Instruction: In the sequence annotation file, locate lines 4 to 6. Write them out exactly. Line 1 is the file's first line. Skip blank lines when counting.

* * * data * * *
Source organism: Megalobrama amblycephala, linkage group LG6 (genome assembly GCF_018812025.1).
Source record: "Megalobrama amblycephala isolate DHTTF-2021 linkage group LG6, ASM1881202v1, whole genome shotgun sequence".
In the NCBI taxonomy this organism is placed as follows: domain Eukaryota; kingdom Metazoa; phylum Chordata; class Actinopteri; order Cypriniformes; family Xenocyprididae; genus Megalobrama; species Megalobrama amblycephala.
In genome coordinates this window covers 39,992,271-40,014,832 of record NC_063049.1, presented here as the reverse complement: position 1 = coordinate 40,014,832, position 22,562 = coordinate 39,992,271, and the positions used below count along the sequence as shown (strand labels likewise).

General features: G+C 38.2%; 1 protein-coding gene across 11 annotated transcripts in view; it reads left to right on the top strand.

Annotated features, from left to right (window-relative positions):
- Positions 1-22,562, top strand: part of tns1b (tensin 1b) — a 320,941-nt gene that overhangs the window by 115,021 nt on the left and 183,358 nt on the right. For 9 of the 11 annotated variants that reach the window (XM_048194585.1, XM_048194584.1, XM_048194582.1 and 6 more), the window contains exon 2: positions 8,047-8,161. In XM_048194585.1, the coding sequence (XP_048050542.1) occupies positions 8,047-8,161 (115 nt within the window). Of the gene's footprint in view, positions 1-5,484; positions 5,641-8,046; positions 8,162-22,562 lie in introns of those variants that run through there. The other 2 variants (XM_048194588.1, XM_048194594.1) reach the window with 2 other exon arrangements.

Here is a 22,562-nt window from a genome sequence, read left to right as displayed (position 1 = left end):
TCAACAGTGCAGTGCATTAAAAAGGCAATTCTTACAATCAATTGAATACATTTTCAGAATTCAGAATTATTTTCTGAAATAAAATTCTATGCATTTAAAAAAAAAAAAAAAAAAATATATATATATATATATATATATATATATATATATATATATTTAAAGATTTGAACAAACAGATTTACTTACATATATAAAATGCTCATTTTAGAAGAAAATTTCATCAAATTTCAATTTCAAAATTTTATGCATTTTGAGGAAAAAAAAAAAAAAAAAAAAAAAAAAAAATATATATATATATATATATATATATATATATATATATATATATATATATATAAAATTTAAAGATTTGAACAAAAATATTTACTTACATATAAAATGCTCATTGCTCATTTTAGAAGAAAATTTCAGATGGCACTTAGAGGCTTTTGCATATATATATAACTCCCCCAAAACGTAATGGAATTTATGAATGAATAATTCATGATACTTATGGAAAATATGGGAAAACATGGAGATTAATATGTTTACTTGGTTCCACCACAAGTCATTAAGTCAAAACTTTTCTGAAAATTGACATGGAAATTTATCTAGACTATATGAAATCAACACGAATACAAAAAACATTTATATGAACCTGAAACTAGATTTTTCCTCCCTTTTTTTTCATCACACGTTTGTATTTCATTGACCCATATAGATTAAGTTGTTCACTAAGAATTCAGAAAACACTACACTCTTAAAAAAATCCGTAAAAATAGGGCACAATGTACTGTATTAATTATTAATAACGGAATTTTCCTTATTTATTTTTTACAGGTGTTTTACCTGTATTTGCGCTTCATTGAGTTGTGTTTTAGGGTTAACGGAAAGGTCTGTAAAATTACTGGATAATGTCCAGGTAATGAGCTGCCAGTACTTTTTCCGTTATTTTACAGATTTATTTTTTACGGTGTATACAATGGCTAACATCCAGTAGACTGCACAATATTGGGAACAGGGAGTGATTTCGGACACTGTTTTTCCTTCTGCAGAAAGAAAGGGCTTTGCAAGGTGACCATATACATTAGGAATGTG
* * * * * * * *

In genome coordinates this window covers 39,992,271-40,014,832 of record NC_063049.1, presented here as the reverse complement: position 1 = coordinate 40,014,832, position 22,562 = coordinate 39,992,271, and the positions used below count along the sequence as shown (strand labels likewise).

General features: G+C 38.2%; 1 protein-coding gene across 11 annotated transcripts in view; it reads left to right on the top strand.

Annotated features, from left to right (window-relative positions):